What is Creativity?
Updated: Apr 22, 2019
Creativity is the ability to find associations between different fields of knowledge.
(Arthur Koestler, 1964)
The more knowledge in multiple fields, the more likely one can juxtapose an idea against the other to find associations of previously unknown relationships between those fields.
Creativity is about making something new, rather than merely applying or discovering something new. Innovation applies creativity. Without creativity, innovation cannot happen. Creativity is different from discovery in that discovery means finding something new. Science for example, is great at discovery. Creativity is different from problem solving as creative solutions are insightful, novel, simple, elegant and generative.
From psychological perspectives, the creative cycle undergo a four-stage process (Wallas Cycle of Creativity, 1926); preparation, incubation, illumination and verification.
The preparation stage suggests, for the brain to come up with innovative notions, materials need to be fed into it; the learning process. At this stage, the brain is using attention, reasoning, and planning to gather information.
The incubation stage is a period of unconscious processing, when one stops consciously thinking about the problem. Research shows that letting the mind wander to solve other problems or relaxation from all conscious mental work leads to greater creativity.
The illumination stage is ideas subconsciously collide and associate to form new ideas, connecting with consciousness.
The final verification stage connects with the first preparation stage in a conscious effort to test the validity of the idea and reducing the idea itself to an exact form. Critical thinking skills is once then invoked to communicate the idea to an audience.
In a more advanced concept, the Honing Theory of Creativity by Liane Gabora posits that the human mind is a unit of evolving 'worldview', a mental construct (beliefs, attitudes, ideas, knowledge and habits) that continuously restructures as it interacts with the surrounding (Gabora, L., 2017).
'Honing' this worldview so that it deviates to bear little resemblance from its earlier state is an act of creativity. Honing involves entering into an associative mode of thought, recalling layers of instances from memory and form relationships about them. The more layers and associations, the more unique the worldview becomes. The challenge then lies in the effort to converge the personal worldview to the social, collective worldview through expressions and communications to achieve communal adoption. Here, creativity evolves into culture, embedded into a community's way of life.
The challenge therefore is not only to come up with creative ideas but to find creative ideas and solutions that take the broader context - including its interrelated social, cultural, and ecological components into account.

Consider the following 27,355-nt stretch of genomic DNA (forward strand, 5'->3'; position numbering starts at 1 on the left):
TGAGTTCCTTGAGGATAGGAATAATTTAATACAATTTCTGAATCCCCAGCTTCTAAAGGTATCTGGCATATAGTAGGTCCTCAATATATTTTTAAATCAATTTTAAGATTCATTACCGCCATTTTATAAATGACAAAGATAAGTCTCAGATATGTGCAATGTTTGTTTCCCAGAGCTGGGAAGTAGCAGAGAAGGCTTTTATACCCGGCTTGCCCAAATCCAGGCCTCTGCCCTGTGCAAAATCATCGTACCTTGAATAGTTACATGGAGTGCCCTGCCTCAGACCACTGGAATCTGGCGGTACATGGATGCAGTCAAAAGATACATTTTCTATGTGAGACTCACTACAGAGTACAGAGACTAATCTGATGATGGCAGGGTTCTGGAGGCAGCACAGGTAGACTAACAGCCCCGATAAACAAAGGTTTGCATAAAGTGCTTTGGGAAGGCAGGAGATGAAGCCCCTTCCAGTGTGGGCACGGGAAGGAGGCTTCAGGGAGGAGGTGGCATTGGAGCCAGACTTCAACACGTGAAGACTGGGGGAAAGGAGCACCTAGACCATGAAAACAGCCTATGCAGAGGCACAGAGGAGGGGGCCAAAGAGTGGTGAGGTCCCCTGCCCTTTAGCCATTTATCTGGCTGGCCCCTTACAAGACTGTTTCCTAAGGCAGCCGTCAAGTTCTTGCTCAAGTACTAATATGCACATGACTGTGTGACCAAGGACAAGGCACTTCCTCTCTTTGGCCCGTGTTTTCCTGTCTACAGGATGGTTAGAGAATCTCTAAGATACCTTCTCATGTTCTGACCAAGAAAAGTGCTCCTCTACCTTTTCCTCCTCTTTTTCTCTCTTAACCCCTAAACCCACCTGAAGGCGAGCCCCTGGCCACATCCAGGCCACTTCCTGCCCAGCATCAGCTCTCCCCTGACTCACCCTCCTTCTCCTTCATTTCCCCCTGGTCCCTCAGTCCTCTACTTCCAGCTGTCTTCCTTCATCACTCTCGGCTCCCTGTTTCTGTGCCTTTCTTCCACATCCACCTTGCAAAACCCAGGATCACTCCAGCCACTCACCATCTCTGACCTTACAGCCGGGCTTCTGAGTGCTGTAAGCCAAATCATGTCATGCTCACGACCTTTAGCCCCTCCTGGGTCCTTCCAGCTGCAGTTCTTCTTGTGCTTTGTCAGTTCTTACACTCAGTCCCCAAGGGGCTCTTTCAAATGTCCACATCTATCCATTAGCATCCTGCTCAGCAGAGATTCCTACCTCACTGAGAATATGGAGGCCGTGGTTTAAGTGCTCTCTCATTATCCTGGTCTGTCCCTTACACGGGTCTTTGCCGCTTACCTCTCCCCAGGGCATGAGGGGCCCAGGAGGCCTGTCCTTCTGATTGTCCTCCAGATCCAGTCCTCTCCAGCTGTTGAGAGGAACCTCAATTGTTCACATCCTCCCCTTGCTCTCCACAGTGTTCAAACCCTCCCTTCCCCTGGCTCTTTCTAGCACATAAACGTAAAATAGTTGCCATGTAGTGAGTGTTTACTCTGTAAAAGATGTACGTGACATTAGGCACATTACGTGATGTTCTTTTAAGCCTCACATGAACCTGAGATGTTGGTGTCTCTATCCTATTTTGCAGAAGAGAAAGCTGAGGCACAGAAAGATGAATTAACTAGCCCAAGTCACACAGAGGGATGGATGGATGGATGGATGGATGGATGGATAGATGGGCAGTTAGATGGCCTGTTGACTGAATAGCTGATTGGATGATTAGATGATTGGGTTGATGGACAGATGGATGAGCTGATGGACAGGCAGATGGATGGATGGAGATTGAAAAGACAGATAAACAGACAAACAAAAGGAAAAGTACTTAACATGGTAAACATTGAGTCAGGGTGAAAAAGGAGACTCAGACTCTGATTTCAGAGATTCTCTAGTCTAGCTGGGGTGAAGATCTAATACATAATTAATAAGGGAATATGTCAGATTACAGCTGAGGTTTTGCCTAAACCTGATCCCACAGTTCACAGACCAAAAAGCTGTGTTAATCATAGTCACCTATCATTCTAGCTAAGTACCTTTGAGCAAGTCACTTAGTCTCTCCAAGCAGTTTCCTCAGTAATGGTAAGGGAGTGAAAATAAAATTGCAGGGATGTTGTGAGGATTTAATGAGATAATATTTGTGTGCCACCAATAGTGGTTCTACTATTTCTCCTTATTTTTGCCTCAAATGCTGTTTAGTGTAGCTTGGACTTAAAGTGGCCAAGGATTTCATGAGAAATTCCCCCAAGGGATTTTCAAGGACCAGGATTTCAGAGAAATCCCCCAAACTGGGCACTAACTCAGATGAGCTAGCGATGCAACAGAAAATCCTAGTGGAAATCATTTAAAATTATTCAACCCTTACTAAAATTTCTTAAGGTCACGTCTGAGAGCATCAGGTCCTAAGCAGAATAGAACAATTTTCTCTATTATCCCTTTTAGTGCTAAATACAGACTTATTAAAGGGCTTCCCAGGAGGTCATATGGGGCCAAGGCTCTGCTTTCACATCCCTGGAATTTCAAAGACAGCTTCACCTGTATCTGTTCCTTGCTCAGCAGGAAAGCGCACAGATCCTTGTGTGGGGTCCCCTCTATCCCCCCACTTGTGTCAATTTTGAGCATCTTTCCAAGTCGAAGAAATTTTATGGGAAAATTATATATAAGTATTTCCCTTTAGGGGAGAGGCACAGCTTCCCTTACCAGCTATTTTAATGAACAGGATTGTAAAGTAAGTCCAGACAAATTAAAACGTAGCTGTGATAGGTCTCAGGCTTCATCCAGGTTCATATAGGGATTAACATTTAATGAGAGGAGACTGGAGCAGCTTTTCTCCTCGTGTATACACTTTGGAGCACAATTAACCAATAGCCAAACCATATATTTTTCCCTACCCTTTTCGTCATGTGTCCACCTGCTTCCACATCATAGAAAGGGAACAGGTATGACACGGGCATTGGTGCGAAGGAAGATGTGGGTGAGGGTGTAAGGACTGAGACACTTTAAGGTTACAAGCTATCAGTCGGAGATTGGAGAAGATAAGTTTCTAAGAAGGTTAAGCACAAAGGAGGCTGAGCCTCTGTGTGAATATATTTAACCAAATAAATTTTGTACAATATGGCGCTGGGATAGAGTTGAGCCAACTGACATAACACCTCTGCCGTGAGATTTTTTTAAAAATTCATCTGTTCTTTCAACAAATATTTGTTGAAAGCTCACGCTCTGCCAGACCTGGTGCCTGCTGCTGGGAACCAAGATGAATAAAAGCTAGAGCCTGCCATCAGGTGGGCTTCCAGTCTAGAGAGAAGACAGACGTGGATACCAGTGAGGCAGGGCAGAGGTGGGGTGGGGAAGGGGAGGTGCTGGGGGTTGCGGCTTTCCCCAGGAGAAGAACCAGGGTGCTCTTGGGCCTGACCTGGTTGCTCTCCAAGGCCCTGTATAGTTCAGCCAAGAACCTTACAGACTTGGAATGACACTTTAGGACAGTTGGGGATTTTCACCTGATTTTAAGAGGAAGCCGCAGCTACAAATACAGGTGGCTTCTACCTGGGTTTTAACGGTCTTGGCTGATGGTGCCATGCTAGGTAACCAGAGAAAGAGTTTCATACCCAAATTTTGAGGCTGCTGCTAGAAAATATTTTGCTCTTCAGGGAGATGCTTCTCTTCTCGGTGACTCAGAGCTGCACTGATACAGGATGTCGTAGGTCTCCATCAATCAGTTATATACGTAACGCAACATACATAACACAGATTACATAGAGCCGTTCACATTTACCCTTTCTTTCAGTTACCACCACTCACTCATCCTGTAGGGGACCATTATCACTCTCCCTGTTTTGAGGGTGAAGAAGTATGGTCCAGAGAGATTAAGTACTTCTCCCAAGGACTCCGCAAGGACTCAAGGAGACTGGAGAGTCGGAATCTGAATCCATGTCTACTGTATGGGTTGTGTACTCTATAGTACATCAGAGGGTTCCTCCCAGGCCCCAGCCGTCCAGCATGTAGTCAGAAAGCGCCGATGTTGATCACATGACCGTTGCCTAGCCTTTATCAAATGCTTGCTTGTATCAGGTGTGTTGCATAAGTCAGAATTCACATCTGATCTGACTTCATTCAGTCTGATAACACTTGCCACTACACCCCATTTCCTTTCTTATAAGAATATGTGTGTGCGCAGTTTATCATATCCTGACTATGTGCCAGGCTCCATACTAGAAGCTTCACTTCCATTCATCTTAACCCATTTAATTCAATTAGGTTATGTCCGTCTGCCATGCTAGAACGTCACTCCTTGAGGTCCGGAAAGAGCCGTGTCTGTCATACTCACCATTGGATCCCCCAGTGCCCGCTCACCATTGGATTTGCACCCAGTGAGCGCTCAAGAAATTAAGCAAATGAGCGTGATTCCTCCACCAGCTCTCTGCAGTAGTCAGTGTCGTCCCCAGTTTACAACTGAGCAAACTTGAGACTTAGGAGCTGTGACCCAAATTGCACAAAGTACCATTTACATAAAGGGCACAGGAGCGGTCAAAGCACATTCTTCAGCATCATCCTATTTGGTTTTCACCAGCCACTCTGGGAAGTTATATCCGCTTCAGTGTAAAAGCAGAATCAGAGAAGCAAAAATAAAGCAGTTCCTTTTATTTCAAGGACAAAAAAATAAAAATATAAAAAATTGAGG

Why Creativity Matters
Creativity matters because in a world of border-less trade, competition transcends national boundaries. Removal of protective trade measures pressure businesses to deliver faster, cheaper, better and more novel products and services. Creativity is a crucial factor for differentiation, survival, growth and sustainability.
Sinking deeper into a cost-based, efficiency-driven economic model will not increase our global competitiveness as other countries intensify their innovation-driven economic model. The low-cost pursuits are reaching their limits, stripping away profits as less developed economies move up the value chain.
Competitive creativity sets a scene for innovation that will spill over to the entire economy, invoking more inclusive and higher growth.
The Source of Creativity
Knowledge is transmitted through our five senses; taste, sight, touch, scent and sound. Creativity begins with the acquisition of knowledge from varying domains, including our surrounding to form new associative ideas. An idea becomes ‘successful’ when it is adopted by the community or group to form their culture. From communal perspective, creative success is achieved when a medium of expression starts to function as a media of expression to spread an idea that eventually settles as a way of life by a group of people.
Creators' expressions of ideas manifest in different mediums such as literature (scientific, technical or artistic), computer codes, music, performances (can be a business presentation, story-boarding or even a dance), gastronomy, material attributes (shapes, texture, temperature) and visual representations. Ideological and practical adoptions by 'followers' create markets and demands for these creative expressions. Innovations satisfy these demands by infusing creative elements into products and services, largely for commercialization. In short, creativity influences culture that demands for innovation.